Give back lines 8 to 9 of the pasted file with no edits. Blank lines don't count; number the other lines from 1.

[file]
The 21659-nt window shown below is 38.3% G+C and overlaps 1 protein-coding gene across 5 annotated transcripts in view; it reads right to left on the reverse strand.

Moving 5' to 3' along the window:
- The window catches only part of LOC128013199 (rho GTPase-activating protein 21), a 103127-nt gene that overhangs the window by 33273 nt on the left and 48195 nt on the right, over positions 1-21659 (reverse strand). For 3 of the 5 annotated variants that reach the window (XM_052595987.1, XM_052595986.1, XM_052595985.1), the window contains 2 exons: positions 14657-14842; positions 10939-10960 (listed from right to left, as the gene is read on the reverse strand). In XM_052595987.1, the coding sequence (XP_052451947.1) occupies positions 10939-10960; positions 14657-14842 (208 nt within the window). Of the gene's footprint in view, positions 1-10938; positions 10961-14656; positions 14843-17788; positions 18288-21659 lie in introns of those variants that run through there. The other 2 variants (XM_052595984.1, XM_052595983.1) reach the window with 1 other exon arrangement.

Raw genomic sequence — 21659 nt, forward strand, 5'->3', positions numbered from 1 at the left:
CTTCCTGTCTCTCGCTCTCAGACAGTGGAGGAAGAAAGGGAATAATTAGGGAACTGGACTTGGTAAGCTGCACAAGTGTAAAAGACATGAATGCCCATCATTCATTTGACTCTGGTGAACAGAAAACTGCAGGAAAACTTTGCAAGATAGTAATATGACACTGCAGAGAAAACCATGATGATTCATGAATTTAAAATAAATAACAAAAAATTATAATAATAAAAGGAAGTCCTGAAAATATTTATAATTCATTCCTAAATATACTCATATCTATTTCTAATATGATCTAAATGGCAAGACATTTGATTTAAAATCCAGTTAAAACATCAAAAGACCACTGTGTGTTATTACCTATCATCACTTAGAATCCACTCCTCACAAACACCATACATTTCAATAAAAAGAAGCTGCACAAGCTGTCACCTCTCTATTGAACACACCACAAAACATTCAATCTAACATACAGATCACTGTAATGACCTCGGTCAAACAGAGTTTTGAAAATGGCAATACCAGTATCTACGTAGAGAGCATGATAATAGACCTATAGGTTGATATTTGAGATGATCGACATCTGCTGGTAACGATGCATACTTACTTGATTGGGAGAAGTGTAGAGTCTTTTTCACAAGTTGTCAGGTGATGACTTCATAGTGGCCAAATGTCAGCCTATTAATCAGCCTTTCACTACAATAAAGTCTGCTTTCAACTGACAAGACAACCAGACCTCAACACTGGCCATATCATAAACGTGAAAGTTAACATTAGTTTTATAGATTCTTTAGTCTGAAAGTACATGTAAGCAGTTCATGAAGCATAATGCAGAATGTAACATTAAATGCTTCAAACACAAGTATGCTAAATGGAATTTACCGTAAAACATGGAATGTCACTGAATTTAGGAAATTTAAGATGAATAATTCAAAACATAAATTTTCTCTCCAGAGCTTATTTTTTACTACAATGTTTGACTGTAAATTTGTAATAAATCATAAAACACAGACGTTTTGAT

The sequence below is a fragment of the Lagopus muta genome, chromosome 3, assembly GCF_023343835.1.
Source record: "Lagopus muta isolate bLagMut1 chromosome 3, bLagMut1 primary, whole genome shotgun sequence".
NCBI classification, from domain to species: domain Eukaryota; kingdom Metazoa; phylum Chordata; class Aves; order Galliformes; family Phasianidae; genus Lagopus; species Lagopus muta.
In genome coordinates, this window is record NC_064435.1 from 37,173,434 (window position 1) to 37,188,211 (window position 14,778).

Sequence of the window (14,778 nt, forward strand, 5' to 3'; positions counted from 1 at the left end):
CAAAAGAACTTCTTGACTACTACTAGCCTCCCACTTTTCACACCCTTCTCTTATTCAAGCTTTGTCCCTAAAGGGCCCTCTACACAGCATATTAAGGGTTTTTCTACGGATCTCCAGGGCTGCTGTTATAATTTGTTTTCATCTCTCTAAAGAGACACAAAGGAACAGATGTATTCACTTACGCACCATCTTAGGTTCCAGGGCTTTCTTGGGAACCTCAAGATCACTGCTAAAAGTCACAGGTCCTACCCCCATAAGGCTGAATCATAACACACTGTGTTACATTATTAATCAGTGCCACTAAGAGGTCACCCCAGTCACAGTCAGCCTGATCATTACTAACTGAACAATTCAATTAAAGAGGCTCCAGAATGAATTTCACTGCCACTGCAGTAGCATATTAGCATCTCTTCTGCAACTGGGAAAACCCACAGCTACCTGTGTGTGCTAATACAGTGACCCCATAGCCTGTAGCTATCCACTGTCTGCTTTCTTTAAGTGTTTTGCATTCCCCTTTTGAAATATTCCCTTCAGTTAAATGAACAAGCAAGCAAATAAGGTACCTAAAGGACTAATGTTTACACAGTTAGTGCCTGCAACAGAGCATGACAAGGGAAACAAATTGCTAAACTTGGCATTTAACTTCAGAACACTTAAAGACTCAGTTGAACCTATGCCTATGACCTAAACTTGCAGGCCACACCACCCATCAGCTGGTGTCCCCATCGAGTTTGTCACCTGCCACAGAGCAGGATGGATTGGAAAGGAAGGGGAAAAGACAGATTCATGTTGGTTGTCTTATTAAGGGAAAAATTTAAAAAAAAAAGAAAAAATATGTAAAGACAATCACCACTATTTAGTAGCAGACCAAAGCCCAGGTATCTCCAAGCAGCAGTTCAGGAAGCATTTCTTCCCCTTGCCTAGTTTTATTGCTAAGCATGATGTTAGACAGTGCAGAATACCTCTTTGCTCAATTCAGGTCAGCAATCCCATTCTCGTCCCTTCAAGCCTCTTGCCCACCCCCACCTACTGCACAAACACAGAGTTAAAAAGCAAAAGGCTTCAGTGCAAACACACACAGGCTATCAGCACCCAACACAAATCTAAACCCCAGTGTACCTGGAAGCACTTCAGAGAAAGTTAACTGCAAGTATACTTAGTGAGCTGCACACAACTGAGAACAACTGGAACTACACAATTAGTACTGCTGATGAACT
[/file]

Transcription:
NCBI classification, from domain to species: domain Eukaryota; kingdom Metazoa; phylum Chordata; class Aves; order Galliformes; family Phasianidae; genus Lagopus; species Lagopus muta.
In genome coordinates, this window is record NC_064435.1 from 37,173,434 (window position 1) to 37,188,211 (window position 14,778).